To begin, Brazil needs a more informed debate.  Too many Brazilians believe that those too poor to pay income taxes pay no taxes at all, when the poorest really pay a higher proportion than the rich.  Not enough identify the state-level consumption taxes as a key problem for equity.  The government should produce better national household surveys, not only of income but of quality of life and usage of public services.  Leaders have to get past the comfortable assumption—held by the current government even when its support in Congress was broader and its approval ratings higher—that taxation is a matter of good management, to be solved by a few adjustments here, a few tax exemptions there.  In short, the challenge now is to improve not the quantity but the quality of Brazilian taxation, as part of a thoroughgoing reform of fiscal policy.          

The Latin American Program thanks the Tinker Foundation for their support in making this project possible.


About the Author

José Roberto Afonso

Brazilian Federal Senate, Brazil
Read More

Latin American Program

The Wilson Center’s prestigious Latin American Program provides non-partisan expertise to a broad community of decision makers in the United States and Latin America on critical policy issues facing the Hemisphere. The Program provides insightful and actionable research for policymakers, private sector leaders, journalists, and public intellectuals in the United States and Latin America. To bridge the gap between scholarship and policy action, it fosters new inquiry, sponsors high-level public and private meetings among multiple stakeholders, and explores policy options to improve outcomes for citizens throughout the Americas. Drawing on the Wilson Center’s strength as the nation’s key non-partisan forum, the Program serves as a trusted source of analysis and a vital point of contact between the worlds of scholarship and action.  Read more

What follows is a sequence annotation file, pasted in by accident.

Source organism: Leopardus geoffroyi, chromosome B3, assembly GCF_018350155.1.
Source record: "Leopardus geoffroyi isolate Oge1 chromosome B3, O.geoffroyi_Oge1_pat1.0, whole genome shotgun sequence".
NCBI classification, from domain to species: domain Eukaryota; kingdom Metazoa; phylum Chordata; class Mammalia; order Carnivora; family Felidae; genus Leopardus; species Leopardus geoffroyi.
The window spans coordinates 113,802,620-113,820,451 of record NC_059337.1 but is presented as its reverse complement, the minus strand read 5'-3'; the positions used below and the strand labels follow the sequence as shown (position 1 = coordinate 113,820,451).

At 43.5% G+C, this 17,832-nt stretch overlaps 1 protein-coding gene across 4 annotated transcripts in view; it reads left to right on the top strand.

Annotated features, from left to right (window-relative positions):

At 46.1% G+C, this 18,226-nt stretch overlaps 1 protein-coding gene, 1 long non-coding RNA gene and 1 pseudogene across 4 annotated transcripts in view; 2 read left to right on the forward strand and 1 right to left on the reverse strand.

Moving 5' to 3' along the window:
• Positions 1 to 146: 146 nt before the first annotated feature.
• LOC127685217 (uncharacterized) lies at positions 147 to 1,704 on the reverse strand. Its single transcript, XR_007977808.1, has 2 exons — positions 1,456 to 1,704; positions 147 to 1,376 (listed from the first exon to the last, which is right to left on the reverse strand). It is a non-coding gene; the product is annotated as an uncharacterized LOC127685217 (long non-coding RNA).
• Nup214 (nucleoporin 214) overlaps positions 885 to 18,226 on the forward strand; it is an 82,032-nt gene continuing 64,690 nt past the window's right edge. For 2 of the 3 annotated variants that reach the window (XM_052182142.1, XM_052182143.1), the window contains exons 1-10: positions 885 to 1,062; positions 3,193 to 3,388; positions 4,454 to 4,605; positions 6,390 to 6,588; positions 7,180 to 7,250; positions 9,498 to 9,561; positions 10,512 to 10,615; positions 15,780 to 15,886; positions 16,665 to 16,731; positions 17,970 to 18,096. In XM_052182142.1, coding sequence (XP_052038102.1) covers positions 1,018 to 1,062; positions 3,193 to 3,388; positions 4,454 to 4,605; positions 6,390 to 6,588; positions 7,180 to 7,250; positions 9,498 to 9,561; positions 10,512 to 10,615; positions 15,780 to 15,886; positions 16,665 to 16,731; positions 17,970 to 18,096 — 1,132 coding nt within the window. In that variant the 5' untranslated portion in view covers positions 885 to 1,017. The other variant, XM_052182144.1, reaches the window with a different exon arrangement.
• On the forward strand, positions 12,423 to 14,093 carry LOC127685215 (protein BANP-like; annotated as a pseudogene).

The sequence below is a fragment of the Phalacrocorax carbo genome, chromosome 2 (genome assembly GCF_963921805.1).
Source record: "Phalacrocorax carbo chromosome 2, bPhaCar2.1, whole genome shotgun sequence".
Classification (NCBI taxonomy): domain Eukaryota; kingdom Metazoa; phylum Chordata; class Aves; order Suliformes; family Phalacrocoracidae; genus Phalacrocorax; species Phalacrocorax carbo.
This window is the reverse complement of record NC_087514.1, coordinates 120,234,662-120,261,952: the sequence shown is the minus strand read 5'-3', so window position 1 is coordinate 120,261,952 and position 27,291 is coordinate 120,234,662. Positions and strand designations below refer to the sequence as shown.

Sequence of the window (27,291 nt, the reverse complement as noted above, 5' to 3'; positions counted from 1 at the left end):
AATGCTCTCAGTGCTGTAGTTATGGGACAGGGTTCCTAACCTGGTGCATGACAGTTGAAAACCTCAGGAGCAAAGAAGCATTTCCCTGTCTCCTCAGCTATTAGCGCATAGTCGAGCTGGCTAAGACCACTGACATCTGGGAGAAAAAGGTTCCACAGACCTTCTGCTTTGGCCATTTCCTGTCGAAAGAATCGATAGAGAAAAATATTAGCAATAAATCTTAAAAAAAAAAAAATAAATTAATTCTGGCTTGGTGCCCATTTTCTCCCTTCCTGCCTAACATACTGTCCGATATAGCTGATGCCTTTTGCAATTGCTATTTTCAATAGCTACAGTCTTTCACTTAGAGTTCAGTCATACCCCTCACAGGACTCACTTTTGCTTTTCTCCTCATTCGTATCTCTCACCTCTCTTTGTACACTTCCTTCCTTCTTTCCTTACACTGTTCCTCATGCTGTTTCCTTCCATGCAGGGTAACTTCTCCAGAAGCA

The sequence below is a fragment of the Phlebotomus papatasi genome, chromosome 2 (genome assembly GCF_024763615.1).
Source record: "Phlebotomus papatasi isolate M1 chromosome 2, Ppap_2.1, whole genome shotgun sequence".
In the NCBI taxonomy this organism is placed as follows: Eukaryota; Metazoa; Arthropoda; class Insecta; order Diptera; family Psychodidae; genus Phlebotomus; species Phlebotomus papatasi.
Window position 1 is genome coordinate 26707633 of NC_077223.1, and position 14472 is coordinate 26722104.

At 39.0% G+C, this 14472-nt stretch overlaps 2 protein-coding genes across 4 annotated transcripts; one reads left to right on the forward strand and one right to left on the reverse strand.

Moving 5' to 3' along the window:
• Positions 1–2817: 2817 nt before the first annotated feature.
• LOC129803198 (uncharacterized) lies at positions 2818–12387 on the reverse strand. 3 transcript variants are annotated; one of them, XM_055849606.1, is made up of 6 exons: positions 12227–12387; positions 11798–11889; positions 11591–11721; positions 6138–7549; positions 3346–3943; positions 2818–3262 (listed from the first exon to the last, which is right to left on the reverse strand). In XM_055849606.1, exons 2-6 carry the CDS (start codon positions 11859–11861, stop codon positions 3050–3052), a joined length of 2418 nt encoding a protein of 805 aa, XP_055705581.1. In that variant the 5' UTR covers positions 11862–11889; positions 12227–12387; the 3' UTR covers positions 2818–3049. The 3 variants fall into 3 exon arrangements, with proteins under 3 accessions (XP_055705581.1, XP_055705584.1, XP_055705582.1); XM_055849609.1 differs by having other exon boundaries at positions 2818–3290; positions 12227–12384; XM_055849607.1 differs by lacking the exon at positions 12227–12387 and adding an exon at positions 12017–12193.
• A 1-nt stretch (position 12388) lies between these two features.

Brazil Institute

The Brazil Institute—the only country-specific policy institution focused on Brazil in Washington—works to foster understanding of Brazil’s complex reality and to support more consequential relations between Brazilian and U.S. institutions in all sectors.  Read more